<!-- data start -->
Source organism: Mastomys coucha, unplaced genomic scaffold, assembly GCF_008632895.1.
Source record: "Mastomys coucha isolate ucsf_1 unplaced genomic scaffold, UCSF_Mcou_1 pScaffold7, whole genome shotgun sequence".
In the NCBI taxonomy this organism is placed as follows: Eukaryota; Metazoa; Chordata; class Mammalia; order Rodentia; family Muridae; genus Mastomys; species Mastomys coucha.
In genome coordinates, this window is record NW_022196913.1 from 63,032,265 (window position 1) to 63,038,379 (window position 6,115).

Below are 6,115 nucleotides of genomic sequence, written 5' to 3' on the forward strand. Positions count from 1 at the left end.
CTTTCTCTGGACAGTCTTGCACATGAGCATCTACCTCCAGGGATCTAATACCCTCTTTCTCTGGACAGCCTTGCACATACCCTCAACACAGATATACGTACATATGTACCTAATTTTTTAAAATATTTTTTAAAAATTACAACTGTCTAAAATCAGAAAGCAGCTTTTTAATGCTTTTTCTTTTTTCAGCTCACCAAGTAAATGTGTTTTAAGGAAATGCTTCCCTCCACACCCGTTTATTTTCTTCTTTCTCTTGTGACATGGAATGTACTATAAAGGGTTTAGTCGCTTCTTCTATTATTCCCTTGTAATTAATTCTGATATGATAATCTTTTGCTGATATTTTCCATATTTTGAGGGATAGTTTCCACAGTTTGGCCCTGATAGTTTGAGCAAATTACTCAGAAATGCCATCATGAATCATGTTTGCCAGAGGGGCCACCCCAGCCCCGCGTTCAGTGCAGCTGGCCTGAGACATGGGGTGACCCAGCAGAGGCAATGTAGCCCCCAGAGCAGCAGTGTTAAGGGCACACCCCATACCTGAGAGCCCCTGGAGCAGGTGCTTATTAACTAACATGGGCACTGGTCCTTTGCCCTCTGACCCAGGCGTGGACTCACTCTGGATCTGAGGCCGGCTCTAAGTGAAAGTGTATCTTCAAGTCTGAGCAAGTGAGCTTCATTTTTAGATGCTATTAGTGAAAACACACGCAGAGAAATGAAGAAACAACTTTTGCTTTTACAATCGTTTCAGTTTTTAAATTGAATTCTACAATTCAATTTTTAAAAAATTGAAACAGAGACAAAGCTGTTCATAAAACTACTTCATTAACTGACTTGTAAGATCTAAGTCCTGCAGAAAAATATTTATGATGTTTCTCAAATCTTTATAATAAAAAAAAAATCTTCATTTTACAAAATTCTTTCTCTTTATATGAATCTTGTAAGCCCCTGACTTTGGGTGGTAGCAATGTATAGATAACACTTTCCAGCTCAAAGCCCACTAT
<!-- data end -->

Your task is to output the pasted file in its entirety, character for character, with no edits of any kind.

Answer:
Source organism: Mastomys coucha, unplaced genomic scaffold, assembly GCF_008632895.1.
Source record: "Mastomys coucha isolate ucsf_1 unplaced genomic scaffold, UCSF_Mcou_1 pScaffold7, whole genome shotgun sequence".
In the NCBI taxonomy this organism is placed as follows: Eukaryota; Metazoa; Chordata; class Mammalia; order Rodentia; family Muridae; genus Mastomys; species Mastomys coucha.
In genome coordinates, this window is record NW_022196913.1 from 63,032,265 (window position 1) to 63,038,379 (window position 6,115).

Below are 6,115 nucleotides of genomic sequence, written 5' to 3' on the forward strand. Positions count from 1 at the left end.
CTTTCTCTGGACAGTCTTGCACATGAGCATCTACCTCCAGGGATCTAATACCCTCTTTCTCTGGACAGCCTTGCACATACCCTCAACACAGATATACGTACATATGTACCTAATTTTTTAAAATATTTTTTAAAAATTACAACTGTCTAAAATCAGAAAGCAGCTTTTTAATGCTTTTTCTTTTTTCAGCTCACCAAGTAAATGTGTTTTAAGGAAATGCTTCCCTCCACACCCGTTTATTTTCTTCTTTCTCTTGTGACATGGAATGTACTATAAAGGGTTTAGTCGCTTCTTCTATTATTCCCTTGTAATTAATTCTGATATGATAATCTTTTGCTGATATTTTCCATATTTTGAGGGATAGTTTCCACAGTTTGGCCCTGATAGTTTGAGCAAATTACTCAGAAATGCCATCATGAATCATGTTTGCCAGAGGGGCCACCCCAGCCCCGCGTTCAGTGCAGCTGGCCTGAGACATGGGGTGACCCAGCAGAGGCAATGTAGCCCCCAGAGCAGCAGTGTTAAGGGCACACCCCATACCTGAGAGCCCCTGGAGCAGGTGCTTATTAACTAACATGGGCACTGGTCCTTTGCCCTCTGACCCAGGCGTGGACTCACTCTGGATCTGAGGCCGGCTCTAAGTGAAAGTGTATCTTCAAGTCTGAGCAAGTGAGCTTCATTTTTAGATGCTATTAGTGAAAACACACGCAGAGAAATGAAGAAACAACTTTTGCTTTTACAATCGTTTCAGTTTTTAAATTGAATTCTACAATTCAATTTTTAAAAAATTGAAACAGAGACAAAGCTGTTCATAAAACTACTTCATTAACTGACTTGTAAGATCTAAGTCCTGCAGAAAAATATTTATGATGTTTCTCAAATCTTTATAATAAAAAAAAAATCTTCATTTTACAAAATTCTTTCTCTTTATATGAATCTTGTAAGCCCCTGACTTTGGGTGGTAGCAATGTATAGATAACACTTTCCAGCTCAAAGCCCACTAT